The damning report found many conscripts and reserves who felt their short duration of training left them and their countrymen unprepared for conflict.
The Chinese leader spoke at length on Monday as the Biden administration began work to help Taiwan's future participation at the United Nations.
Regular military operations returned to the skies southwest of Taiwan following a brief period of quiet in which China sent just four flights in 11 days.
The Chinese publication said "the U.S. will become a historic sinner that further undermines world unity" by backing Taiwan at the United Nations.
President Joe Biden stirred controversy Thursday when he said the U.S. has a "commitment" to defend Taiwan against a potential Chinese attack.
Defense Secretary Lloyd Austin was committed to "the Three Assurances" and "Six Communiques," while he actually meant the Three Communiques and Six Assurances.
"The complete reunification of the motherland must be fulfilled, and it will definitely be fulfilled," Ma Xiaoguang of China's Taiwan Affairs Office said.
"Nobody wants to see cross-Strait issues come to blows—certainly not President Biden, and there's no reason that it should," Austin said.
The U.S. has long pursued a policy of so-called "strategic ambiguity" on the issue of defending Taiwan.
The director of Taiwan's National Security Bureau said China's ruling Communist Party is "trapped inside a security dilemma."
Polling by a Beijing-friendly newspaper showed 10 percent of Taiwan's public was interested in some form of "unification" with China.
The Global Times warned Taiwan that the U.S. won't "fight to the death" over Taiwan, but China is prepared to wage the battle.
A Chinese official said the drills were provoked by "Taiwan's independence forces" and "external forces."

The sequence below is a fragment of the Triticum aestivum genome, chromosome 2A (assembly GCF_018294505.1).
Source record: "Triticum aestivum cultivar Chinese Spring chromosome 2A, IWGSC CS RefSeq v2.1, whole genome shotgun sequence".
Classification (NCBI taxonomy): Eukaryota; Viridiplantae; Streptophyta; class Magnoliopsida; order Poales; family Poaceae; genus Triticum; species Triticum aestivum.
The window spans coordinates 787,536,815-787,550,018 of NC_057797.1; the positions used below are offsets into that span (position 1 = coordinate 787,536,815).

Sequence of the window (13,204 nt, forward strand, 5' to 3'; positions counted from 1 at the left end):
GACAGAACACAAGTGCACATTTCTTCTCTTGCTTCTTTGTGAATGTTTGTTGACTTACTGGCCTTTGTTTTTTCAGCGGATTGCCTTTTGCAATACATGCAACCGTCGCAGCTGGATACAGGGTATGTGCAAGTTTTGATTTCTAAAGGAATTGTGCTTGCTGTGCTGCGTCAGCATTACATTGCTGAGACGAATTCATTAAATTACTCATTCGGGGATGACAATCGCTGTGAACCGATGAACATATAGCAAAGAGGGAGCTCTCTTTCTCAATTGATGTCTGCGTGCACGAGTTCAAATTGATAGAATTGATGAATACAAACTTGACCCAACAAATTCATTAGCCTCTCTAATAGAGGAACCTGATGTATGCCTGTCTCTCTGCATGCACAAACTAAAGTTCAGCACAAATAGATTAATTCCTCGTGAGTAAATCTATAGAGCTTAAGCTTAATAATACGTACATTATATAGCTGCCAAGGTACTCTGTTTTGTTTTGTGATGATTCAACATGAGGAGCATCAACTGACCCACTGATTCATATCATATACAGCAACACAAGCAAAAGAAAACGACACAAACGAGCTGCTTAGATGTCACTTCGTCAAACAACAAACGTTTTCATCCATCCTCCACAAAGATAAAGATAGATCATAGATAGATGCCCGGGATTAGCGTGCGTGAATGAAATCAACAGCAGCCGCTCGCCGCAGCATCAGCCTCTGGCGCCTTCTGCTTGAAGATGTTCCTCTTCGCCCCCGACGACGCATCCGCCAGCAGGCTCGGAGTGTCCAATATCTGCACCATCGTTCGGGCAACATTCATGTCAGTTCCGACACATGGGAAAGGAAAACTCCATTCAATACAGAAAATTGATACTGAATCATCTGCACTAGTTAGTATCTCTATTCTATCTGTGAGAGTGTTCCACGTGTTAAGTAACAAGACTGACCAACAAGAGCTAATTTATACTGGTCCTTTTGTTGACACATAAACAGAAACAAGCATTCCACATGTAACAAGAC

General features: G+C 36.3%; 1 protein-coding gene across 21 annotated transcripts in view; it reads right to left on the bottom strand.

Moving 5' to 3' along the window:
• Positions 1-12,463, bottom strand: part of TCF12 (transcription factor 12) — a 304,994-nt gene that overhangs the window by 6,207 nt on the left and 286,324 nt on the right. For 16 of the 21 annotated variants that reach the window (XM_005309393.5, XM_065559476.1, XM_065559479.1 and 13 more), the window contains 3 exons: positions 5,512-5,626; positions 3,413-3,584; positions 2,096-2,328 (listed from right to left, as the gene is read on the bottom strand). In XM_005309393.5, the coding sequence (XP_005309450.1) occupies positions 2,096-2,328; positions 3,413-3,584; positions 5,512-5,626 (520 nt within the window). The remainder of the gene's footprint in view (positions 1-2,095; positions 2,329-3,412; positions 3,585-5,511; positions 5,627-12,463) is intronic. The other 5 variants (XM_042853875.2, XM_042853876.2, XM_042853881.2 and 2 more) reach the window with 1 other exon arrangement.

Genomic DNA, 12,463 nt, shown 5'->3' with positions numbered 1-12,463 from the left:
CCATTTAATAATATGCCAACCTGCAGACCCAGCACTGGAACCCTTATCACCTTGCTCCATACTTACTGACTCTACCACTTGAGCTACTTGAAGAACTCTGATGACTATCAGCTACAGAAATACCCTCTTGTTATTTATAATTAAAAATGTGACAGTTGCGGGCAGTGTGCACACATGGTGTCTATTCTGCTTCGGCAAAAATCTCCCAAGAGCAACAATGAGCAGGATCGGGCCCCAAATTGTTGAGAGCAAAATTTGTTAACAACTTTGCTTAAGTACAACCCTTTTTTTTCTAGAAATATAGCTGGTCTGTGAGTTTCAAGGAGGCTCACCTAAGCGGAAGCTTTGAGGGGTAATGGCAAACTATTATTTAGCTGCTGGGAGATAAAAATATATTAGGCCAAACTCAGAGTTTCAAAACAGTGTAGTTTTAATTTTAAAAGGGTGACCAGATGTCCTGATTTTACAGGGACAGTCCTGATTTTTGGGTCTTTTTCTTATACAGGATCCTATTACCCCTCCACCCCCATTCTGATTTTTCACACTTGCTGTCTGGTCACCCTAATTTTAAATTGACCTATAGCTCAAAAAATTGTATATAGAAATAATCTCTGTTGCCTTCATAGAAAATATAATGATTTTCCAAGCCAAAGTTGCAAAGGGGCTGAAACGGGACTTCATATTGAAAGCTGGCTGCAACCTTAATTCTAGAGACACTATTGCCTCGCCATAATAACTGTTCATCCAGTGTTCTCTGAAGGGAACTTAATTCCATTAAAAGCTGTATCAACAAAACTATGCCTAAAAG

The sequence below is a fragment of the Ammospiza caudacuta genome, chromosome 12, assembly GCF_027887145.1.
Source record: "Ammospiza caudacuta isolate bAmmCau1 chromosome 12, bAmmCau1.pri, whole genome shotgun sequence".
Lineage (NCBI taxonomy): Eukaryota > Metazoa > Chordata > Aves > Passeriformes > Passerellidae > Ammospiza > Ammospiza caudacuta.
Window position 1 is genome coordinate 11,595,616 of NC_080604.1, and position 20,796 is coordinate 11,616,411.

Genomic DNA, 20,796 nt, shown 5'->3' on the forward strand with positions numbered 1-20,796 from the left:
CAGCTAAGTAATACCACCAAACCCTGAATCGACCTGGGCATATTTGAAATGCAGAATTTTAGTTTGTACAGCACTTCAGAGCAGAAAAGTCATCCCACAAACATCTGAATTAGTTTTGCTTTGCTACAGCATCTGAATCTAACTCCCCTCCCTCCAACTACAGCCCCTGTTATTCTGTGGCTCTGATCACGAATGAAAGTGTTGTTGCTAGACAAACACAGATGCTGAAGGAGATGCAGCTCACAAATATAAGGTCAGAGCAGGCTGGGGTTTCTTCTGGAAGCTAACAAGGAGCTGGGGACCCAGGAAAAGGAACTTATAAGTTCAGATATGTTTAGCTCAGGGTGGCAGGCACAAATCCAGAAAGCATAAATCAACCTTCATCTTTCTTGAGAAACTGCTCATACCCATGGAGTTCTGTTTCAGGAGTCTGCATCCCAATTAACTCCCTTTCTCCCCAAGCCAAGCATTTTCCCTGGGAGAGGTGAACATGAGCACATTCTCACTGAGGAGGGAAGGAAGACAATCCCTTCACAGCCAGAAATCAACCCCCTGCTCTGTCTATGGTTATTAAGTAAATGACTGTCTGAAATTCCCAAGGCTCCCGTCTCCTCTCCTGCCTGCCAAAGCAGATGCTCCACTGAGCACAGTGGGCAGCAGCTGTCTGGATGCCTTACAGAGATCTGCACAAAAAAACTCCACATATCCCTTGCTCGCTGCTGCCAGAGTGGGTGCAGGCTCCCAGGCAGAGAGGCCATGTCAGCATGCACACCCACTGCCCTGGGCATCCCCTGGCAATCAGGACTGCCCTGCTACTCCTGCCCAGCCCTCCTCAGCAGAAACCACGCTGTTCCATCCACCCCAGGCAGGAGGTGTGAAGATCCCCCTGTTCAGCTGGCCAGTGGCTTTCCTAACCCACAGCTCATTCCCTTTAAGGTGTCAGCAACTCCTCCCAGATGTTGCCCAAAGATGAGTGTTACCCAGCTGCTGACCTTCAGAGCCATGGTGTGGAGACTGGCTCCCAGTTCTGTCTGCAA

"Facing this serious accident, we extend our deepest condolences to the victims, and we wish the injured a speedy recovery," Taiwan's president said.
Taiwan's defense minister confirmed on Tuesday that the group was stateside for the Association of the U.S. Army's annual gathering in Washington, D.C.
Defense Department spokesperson John Kirby described recent Chinese military maneuvers near Taiwan as "destabilizing and only increase the risk of miscalculation."
A Chinese government spokesperson removed any doubt surrounding the intended targets of the recent exercises during a press conference on Wednesday.
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"We believe more countries, with their eyes wide open, will oppose the U.S. hegemonic approach featuring politicization and a sense of supremacy in pursuit of self-interests at the expense of others," the Chinese Foreign Ministry's Zhao Lijian said.
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China's Foreign Ministry spokesperson Zhao Lijian on Tuesday said Taiwan was "not qualified" to join the UN as a Chinese province.
Tsai Ing-wen articulated her country's own "bottom line," which she described as the will of the Taiwanese people.
The United States is not legally bound to defend Taiwan in the event of an attack by China and has maintained "strategic ambiguity" for over 40 years.
Polling by pro-government and opposition bodies reflects sanguine attitudes toward tensions across the Taiwan Strait.
Taiwan's ruling party has "thrown itself into a political gamble that has only short-term benefits and no chance of winning in the long run," said the Global Times.
Ex-Australian PM Tony Abbott warned of what China might do given its slowing economy and a sense its "relative power might have peaked."
"The US dispatching military personnel to the island of Taiwan is a very severe matter," said an editorial piece in the Global Times.
China has urged the U.S. to provide details, the submarine's purpose of cruising, and whether it caused a nuclear leak or damaged the marine environment.